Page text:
Politicians and pundits were buzzing this week about whether President Donald Trump admitted to obstructing justice in a tweet revealing that he knew Michael Flynn had lied to investigators when he asked former FBI Director James Comey to go easy on the former national security adviser—and then fired Comey when he didn't.
Trump's tweet joined a "growing accumulation of evidence showing Donald Trump is potentially culpable of obstruction of justice," Democrat Richard Blumenthal told CNN. Others, like Trump lawyer John Dowd, argued the "president cannot obstruct justice because he is the chief law enforcement officer."
But there are 43 people who may be uniquely qualified to comment on the situation: the Republicans who supported removing then-President Bill Clinton in the 1990s for committing a similar crime.
In December 1998, the House of Representatives passed two counts of impeachment—one for lying under oath (Article I) and another for obstructing justice (Article III). The obstruction of justice charge related to Clinton's extramarital relationship with ex-White House intern Monica Lewinsky, which was discovered through a sexual harassment lawsuit brought by former employee Paula Jones. While being investigated in the Jones case, Clinton allegedly tried to cover up his affair, instructing his secretary Betty Currie, for example, to hide gifts he'd given Lewinsky and suggesting Lewinsky file a false affidavit so their testimonies wouldn't conflict.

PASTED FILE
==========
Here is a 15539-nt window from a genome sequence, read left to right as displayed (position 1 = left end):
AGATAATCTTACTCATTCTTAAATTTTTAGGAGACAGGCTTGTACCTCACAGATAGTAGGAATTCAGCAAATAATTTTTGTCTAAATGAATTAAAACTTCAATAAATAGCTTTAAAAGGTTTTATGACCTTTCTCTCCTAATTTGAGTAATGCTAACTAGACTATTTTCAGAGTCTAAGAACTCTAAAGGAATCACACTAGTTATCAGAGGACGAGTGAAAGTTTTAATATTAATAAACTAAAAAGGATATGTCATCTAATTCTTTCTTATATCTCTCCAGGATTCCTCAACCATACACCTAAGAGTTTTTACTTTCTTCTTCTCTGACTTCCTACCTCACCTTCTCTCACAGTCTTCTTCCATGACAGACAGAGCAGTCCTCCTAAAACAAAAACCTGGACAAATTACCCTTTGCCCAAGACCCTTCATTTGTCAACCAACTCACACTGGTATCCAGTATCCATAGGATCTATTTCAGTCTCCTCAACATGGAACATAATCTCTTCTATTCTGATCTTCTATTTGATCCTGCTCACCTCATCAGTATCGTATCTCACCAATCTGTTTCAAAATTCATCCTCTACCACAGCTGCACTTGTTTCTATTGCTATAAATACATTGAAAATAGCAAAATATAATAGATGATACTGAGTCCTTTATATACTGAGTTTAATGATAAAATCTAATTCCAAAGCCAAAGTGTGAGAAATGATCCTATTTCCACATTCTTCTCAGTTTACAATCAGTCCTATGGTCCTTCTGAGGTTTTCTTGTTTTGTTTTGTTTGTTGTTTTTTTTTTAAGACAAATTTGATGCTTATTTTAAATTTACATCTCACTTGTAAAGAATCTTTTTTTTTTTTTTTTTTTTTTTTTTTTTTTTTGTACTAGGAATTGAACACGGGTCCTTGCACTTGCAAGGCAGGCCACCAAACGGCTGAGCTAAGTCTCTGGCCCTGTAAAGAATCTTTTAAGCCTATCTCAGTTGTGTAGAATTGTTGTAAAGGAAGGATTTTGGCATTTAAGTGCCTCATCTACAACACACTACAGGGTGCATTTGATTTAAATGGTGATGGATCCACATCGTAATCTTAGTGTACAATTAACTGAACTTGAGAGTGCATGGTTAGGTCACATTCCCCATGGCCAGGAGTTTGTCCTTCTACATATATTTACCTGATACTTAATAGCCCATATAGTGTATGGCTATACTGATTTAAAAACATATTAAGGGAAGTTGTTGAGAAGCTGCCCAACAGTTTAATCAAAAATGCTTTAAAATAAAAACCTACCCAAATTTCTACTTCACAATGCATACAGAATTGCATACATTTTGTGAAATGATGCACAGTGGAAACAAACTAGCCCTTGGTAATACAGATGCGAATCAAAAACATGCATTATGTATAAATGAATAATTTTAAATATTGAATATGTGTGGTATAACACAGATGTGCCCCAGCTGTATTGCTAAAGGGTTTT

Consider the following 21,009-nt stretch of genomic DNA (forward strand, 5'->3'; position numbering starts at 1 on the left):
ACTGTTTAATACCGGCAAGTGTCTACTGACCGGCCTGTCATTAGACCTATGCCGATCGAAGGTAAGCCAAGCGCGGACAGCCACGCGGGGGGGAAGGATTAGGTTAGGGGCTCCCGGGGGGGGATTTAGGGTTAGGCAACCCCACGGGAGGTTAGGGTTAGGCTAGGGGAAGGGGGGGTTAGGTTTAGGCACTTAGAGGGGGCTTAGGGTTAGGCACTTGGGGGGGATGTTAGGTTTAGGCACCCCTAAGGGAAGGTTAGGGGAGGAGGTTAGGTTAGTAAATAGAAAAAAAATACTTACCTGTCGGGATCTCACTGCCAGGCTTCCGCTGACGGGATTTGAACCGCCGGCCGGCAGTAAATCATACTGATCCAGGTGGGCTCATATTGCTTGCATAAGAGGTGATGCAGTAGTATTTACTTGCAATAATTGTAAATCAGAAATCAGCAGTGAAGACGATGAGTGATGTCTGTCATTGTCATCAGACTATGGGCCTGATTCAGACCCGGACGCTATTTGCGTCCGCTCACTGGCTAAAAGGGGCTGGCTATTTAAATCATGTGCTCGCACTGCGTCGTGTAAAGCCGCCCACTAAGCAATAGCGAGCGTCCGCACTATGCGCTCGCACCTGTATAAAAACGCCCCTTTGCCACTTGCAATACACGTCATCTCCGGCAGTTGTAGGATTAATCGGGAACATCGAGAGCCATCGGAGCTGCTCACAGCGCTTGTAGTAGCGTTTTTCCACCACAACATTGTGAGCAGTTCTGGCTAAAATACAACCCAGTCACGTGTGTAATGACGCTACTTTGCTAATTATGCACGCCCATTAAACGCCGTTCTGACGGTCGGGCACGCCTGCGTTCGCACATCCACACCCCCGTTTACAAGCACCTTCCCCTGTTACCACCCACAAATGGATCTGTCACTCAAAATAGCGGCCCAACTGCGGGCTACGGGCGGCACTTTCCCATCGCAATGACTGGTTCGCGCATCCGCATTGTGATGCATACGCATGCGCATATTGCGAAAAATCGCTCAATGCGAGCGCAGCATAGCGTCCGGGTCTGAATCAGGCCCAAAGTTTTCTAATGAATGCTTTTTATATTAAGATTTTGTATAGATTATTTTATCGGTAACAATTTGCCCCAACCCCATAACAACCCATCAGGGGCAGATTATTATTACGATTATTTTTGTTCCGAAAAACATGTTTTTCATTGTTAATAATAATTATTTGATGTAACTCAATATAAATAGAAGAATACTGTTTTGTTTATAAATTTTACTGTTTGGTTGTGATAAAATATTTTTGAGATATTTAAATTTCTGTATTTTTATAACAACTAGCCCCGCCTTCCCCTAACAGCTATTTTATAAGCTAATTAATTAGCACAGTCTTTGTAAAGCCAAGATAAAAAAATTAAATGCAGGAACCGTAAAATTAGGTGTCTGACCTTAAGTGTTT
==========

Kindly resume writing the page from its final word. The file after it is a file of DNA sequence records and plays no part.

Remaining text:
In February 1999, the Senate acquited Clinton of both charges, but 50 senators cast ballots in favor of convicting him for obstruction of justice, a high number, but well short of the two-thirds majority needed to remove a president from office.
Some of those senators, and dozens of those congressmen, are still around today, among them Lindsey Graham, John McCain, Mitch McConnell, Thad Cochran, Chuck Grassley and Dana Rohrabacher. And despite many of them speaking out when Democrat Clinton was being accused of obstructing justice, they're silent—or, at least hesitant to talk about—on whether Trump could be guilty of the same.
Newsweek reached out to the 43 lawmakers. Here's what they, or their spokespeople, said or didn't say, coupled with remarks found in interviews from the '90s and the Congressional Record.
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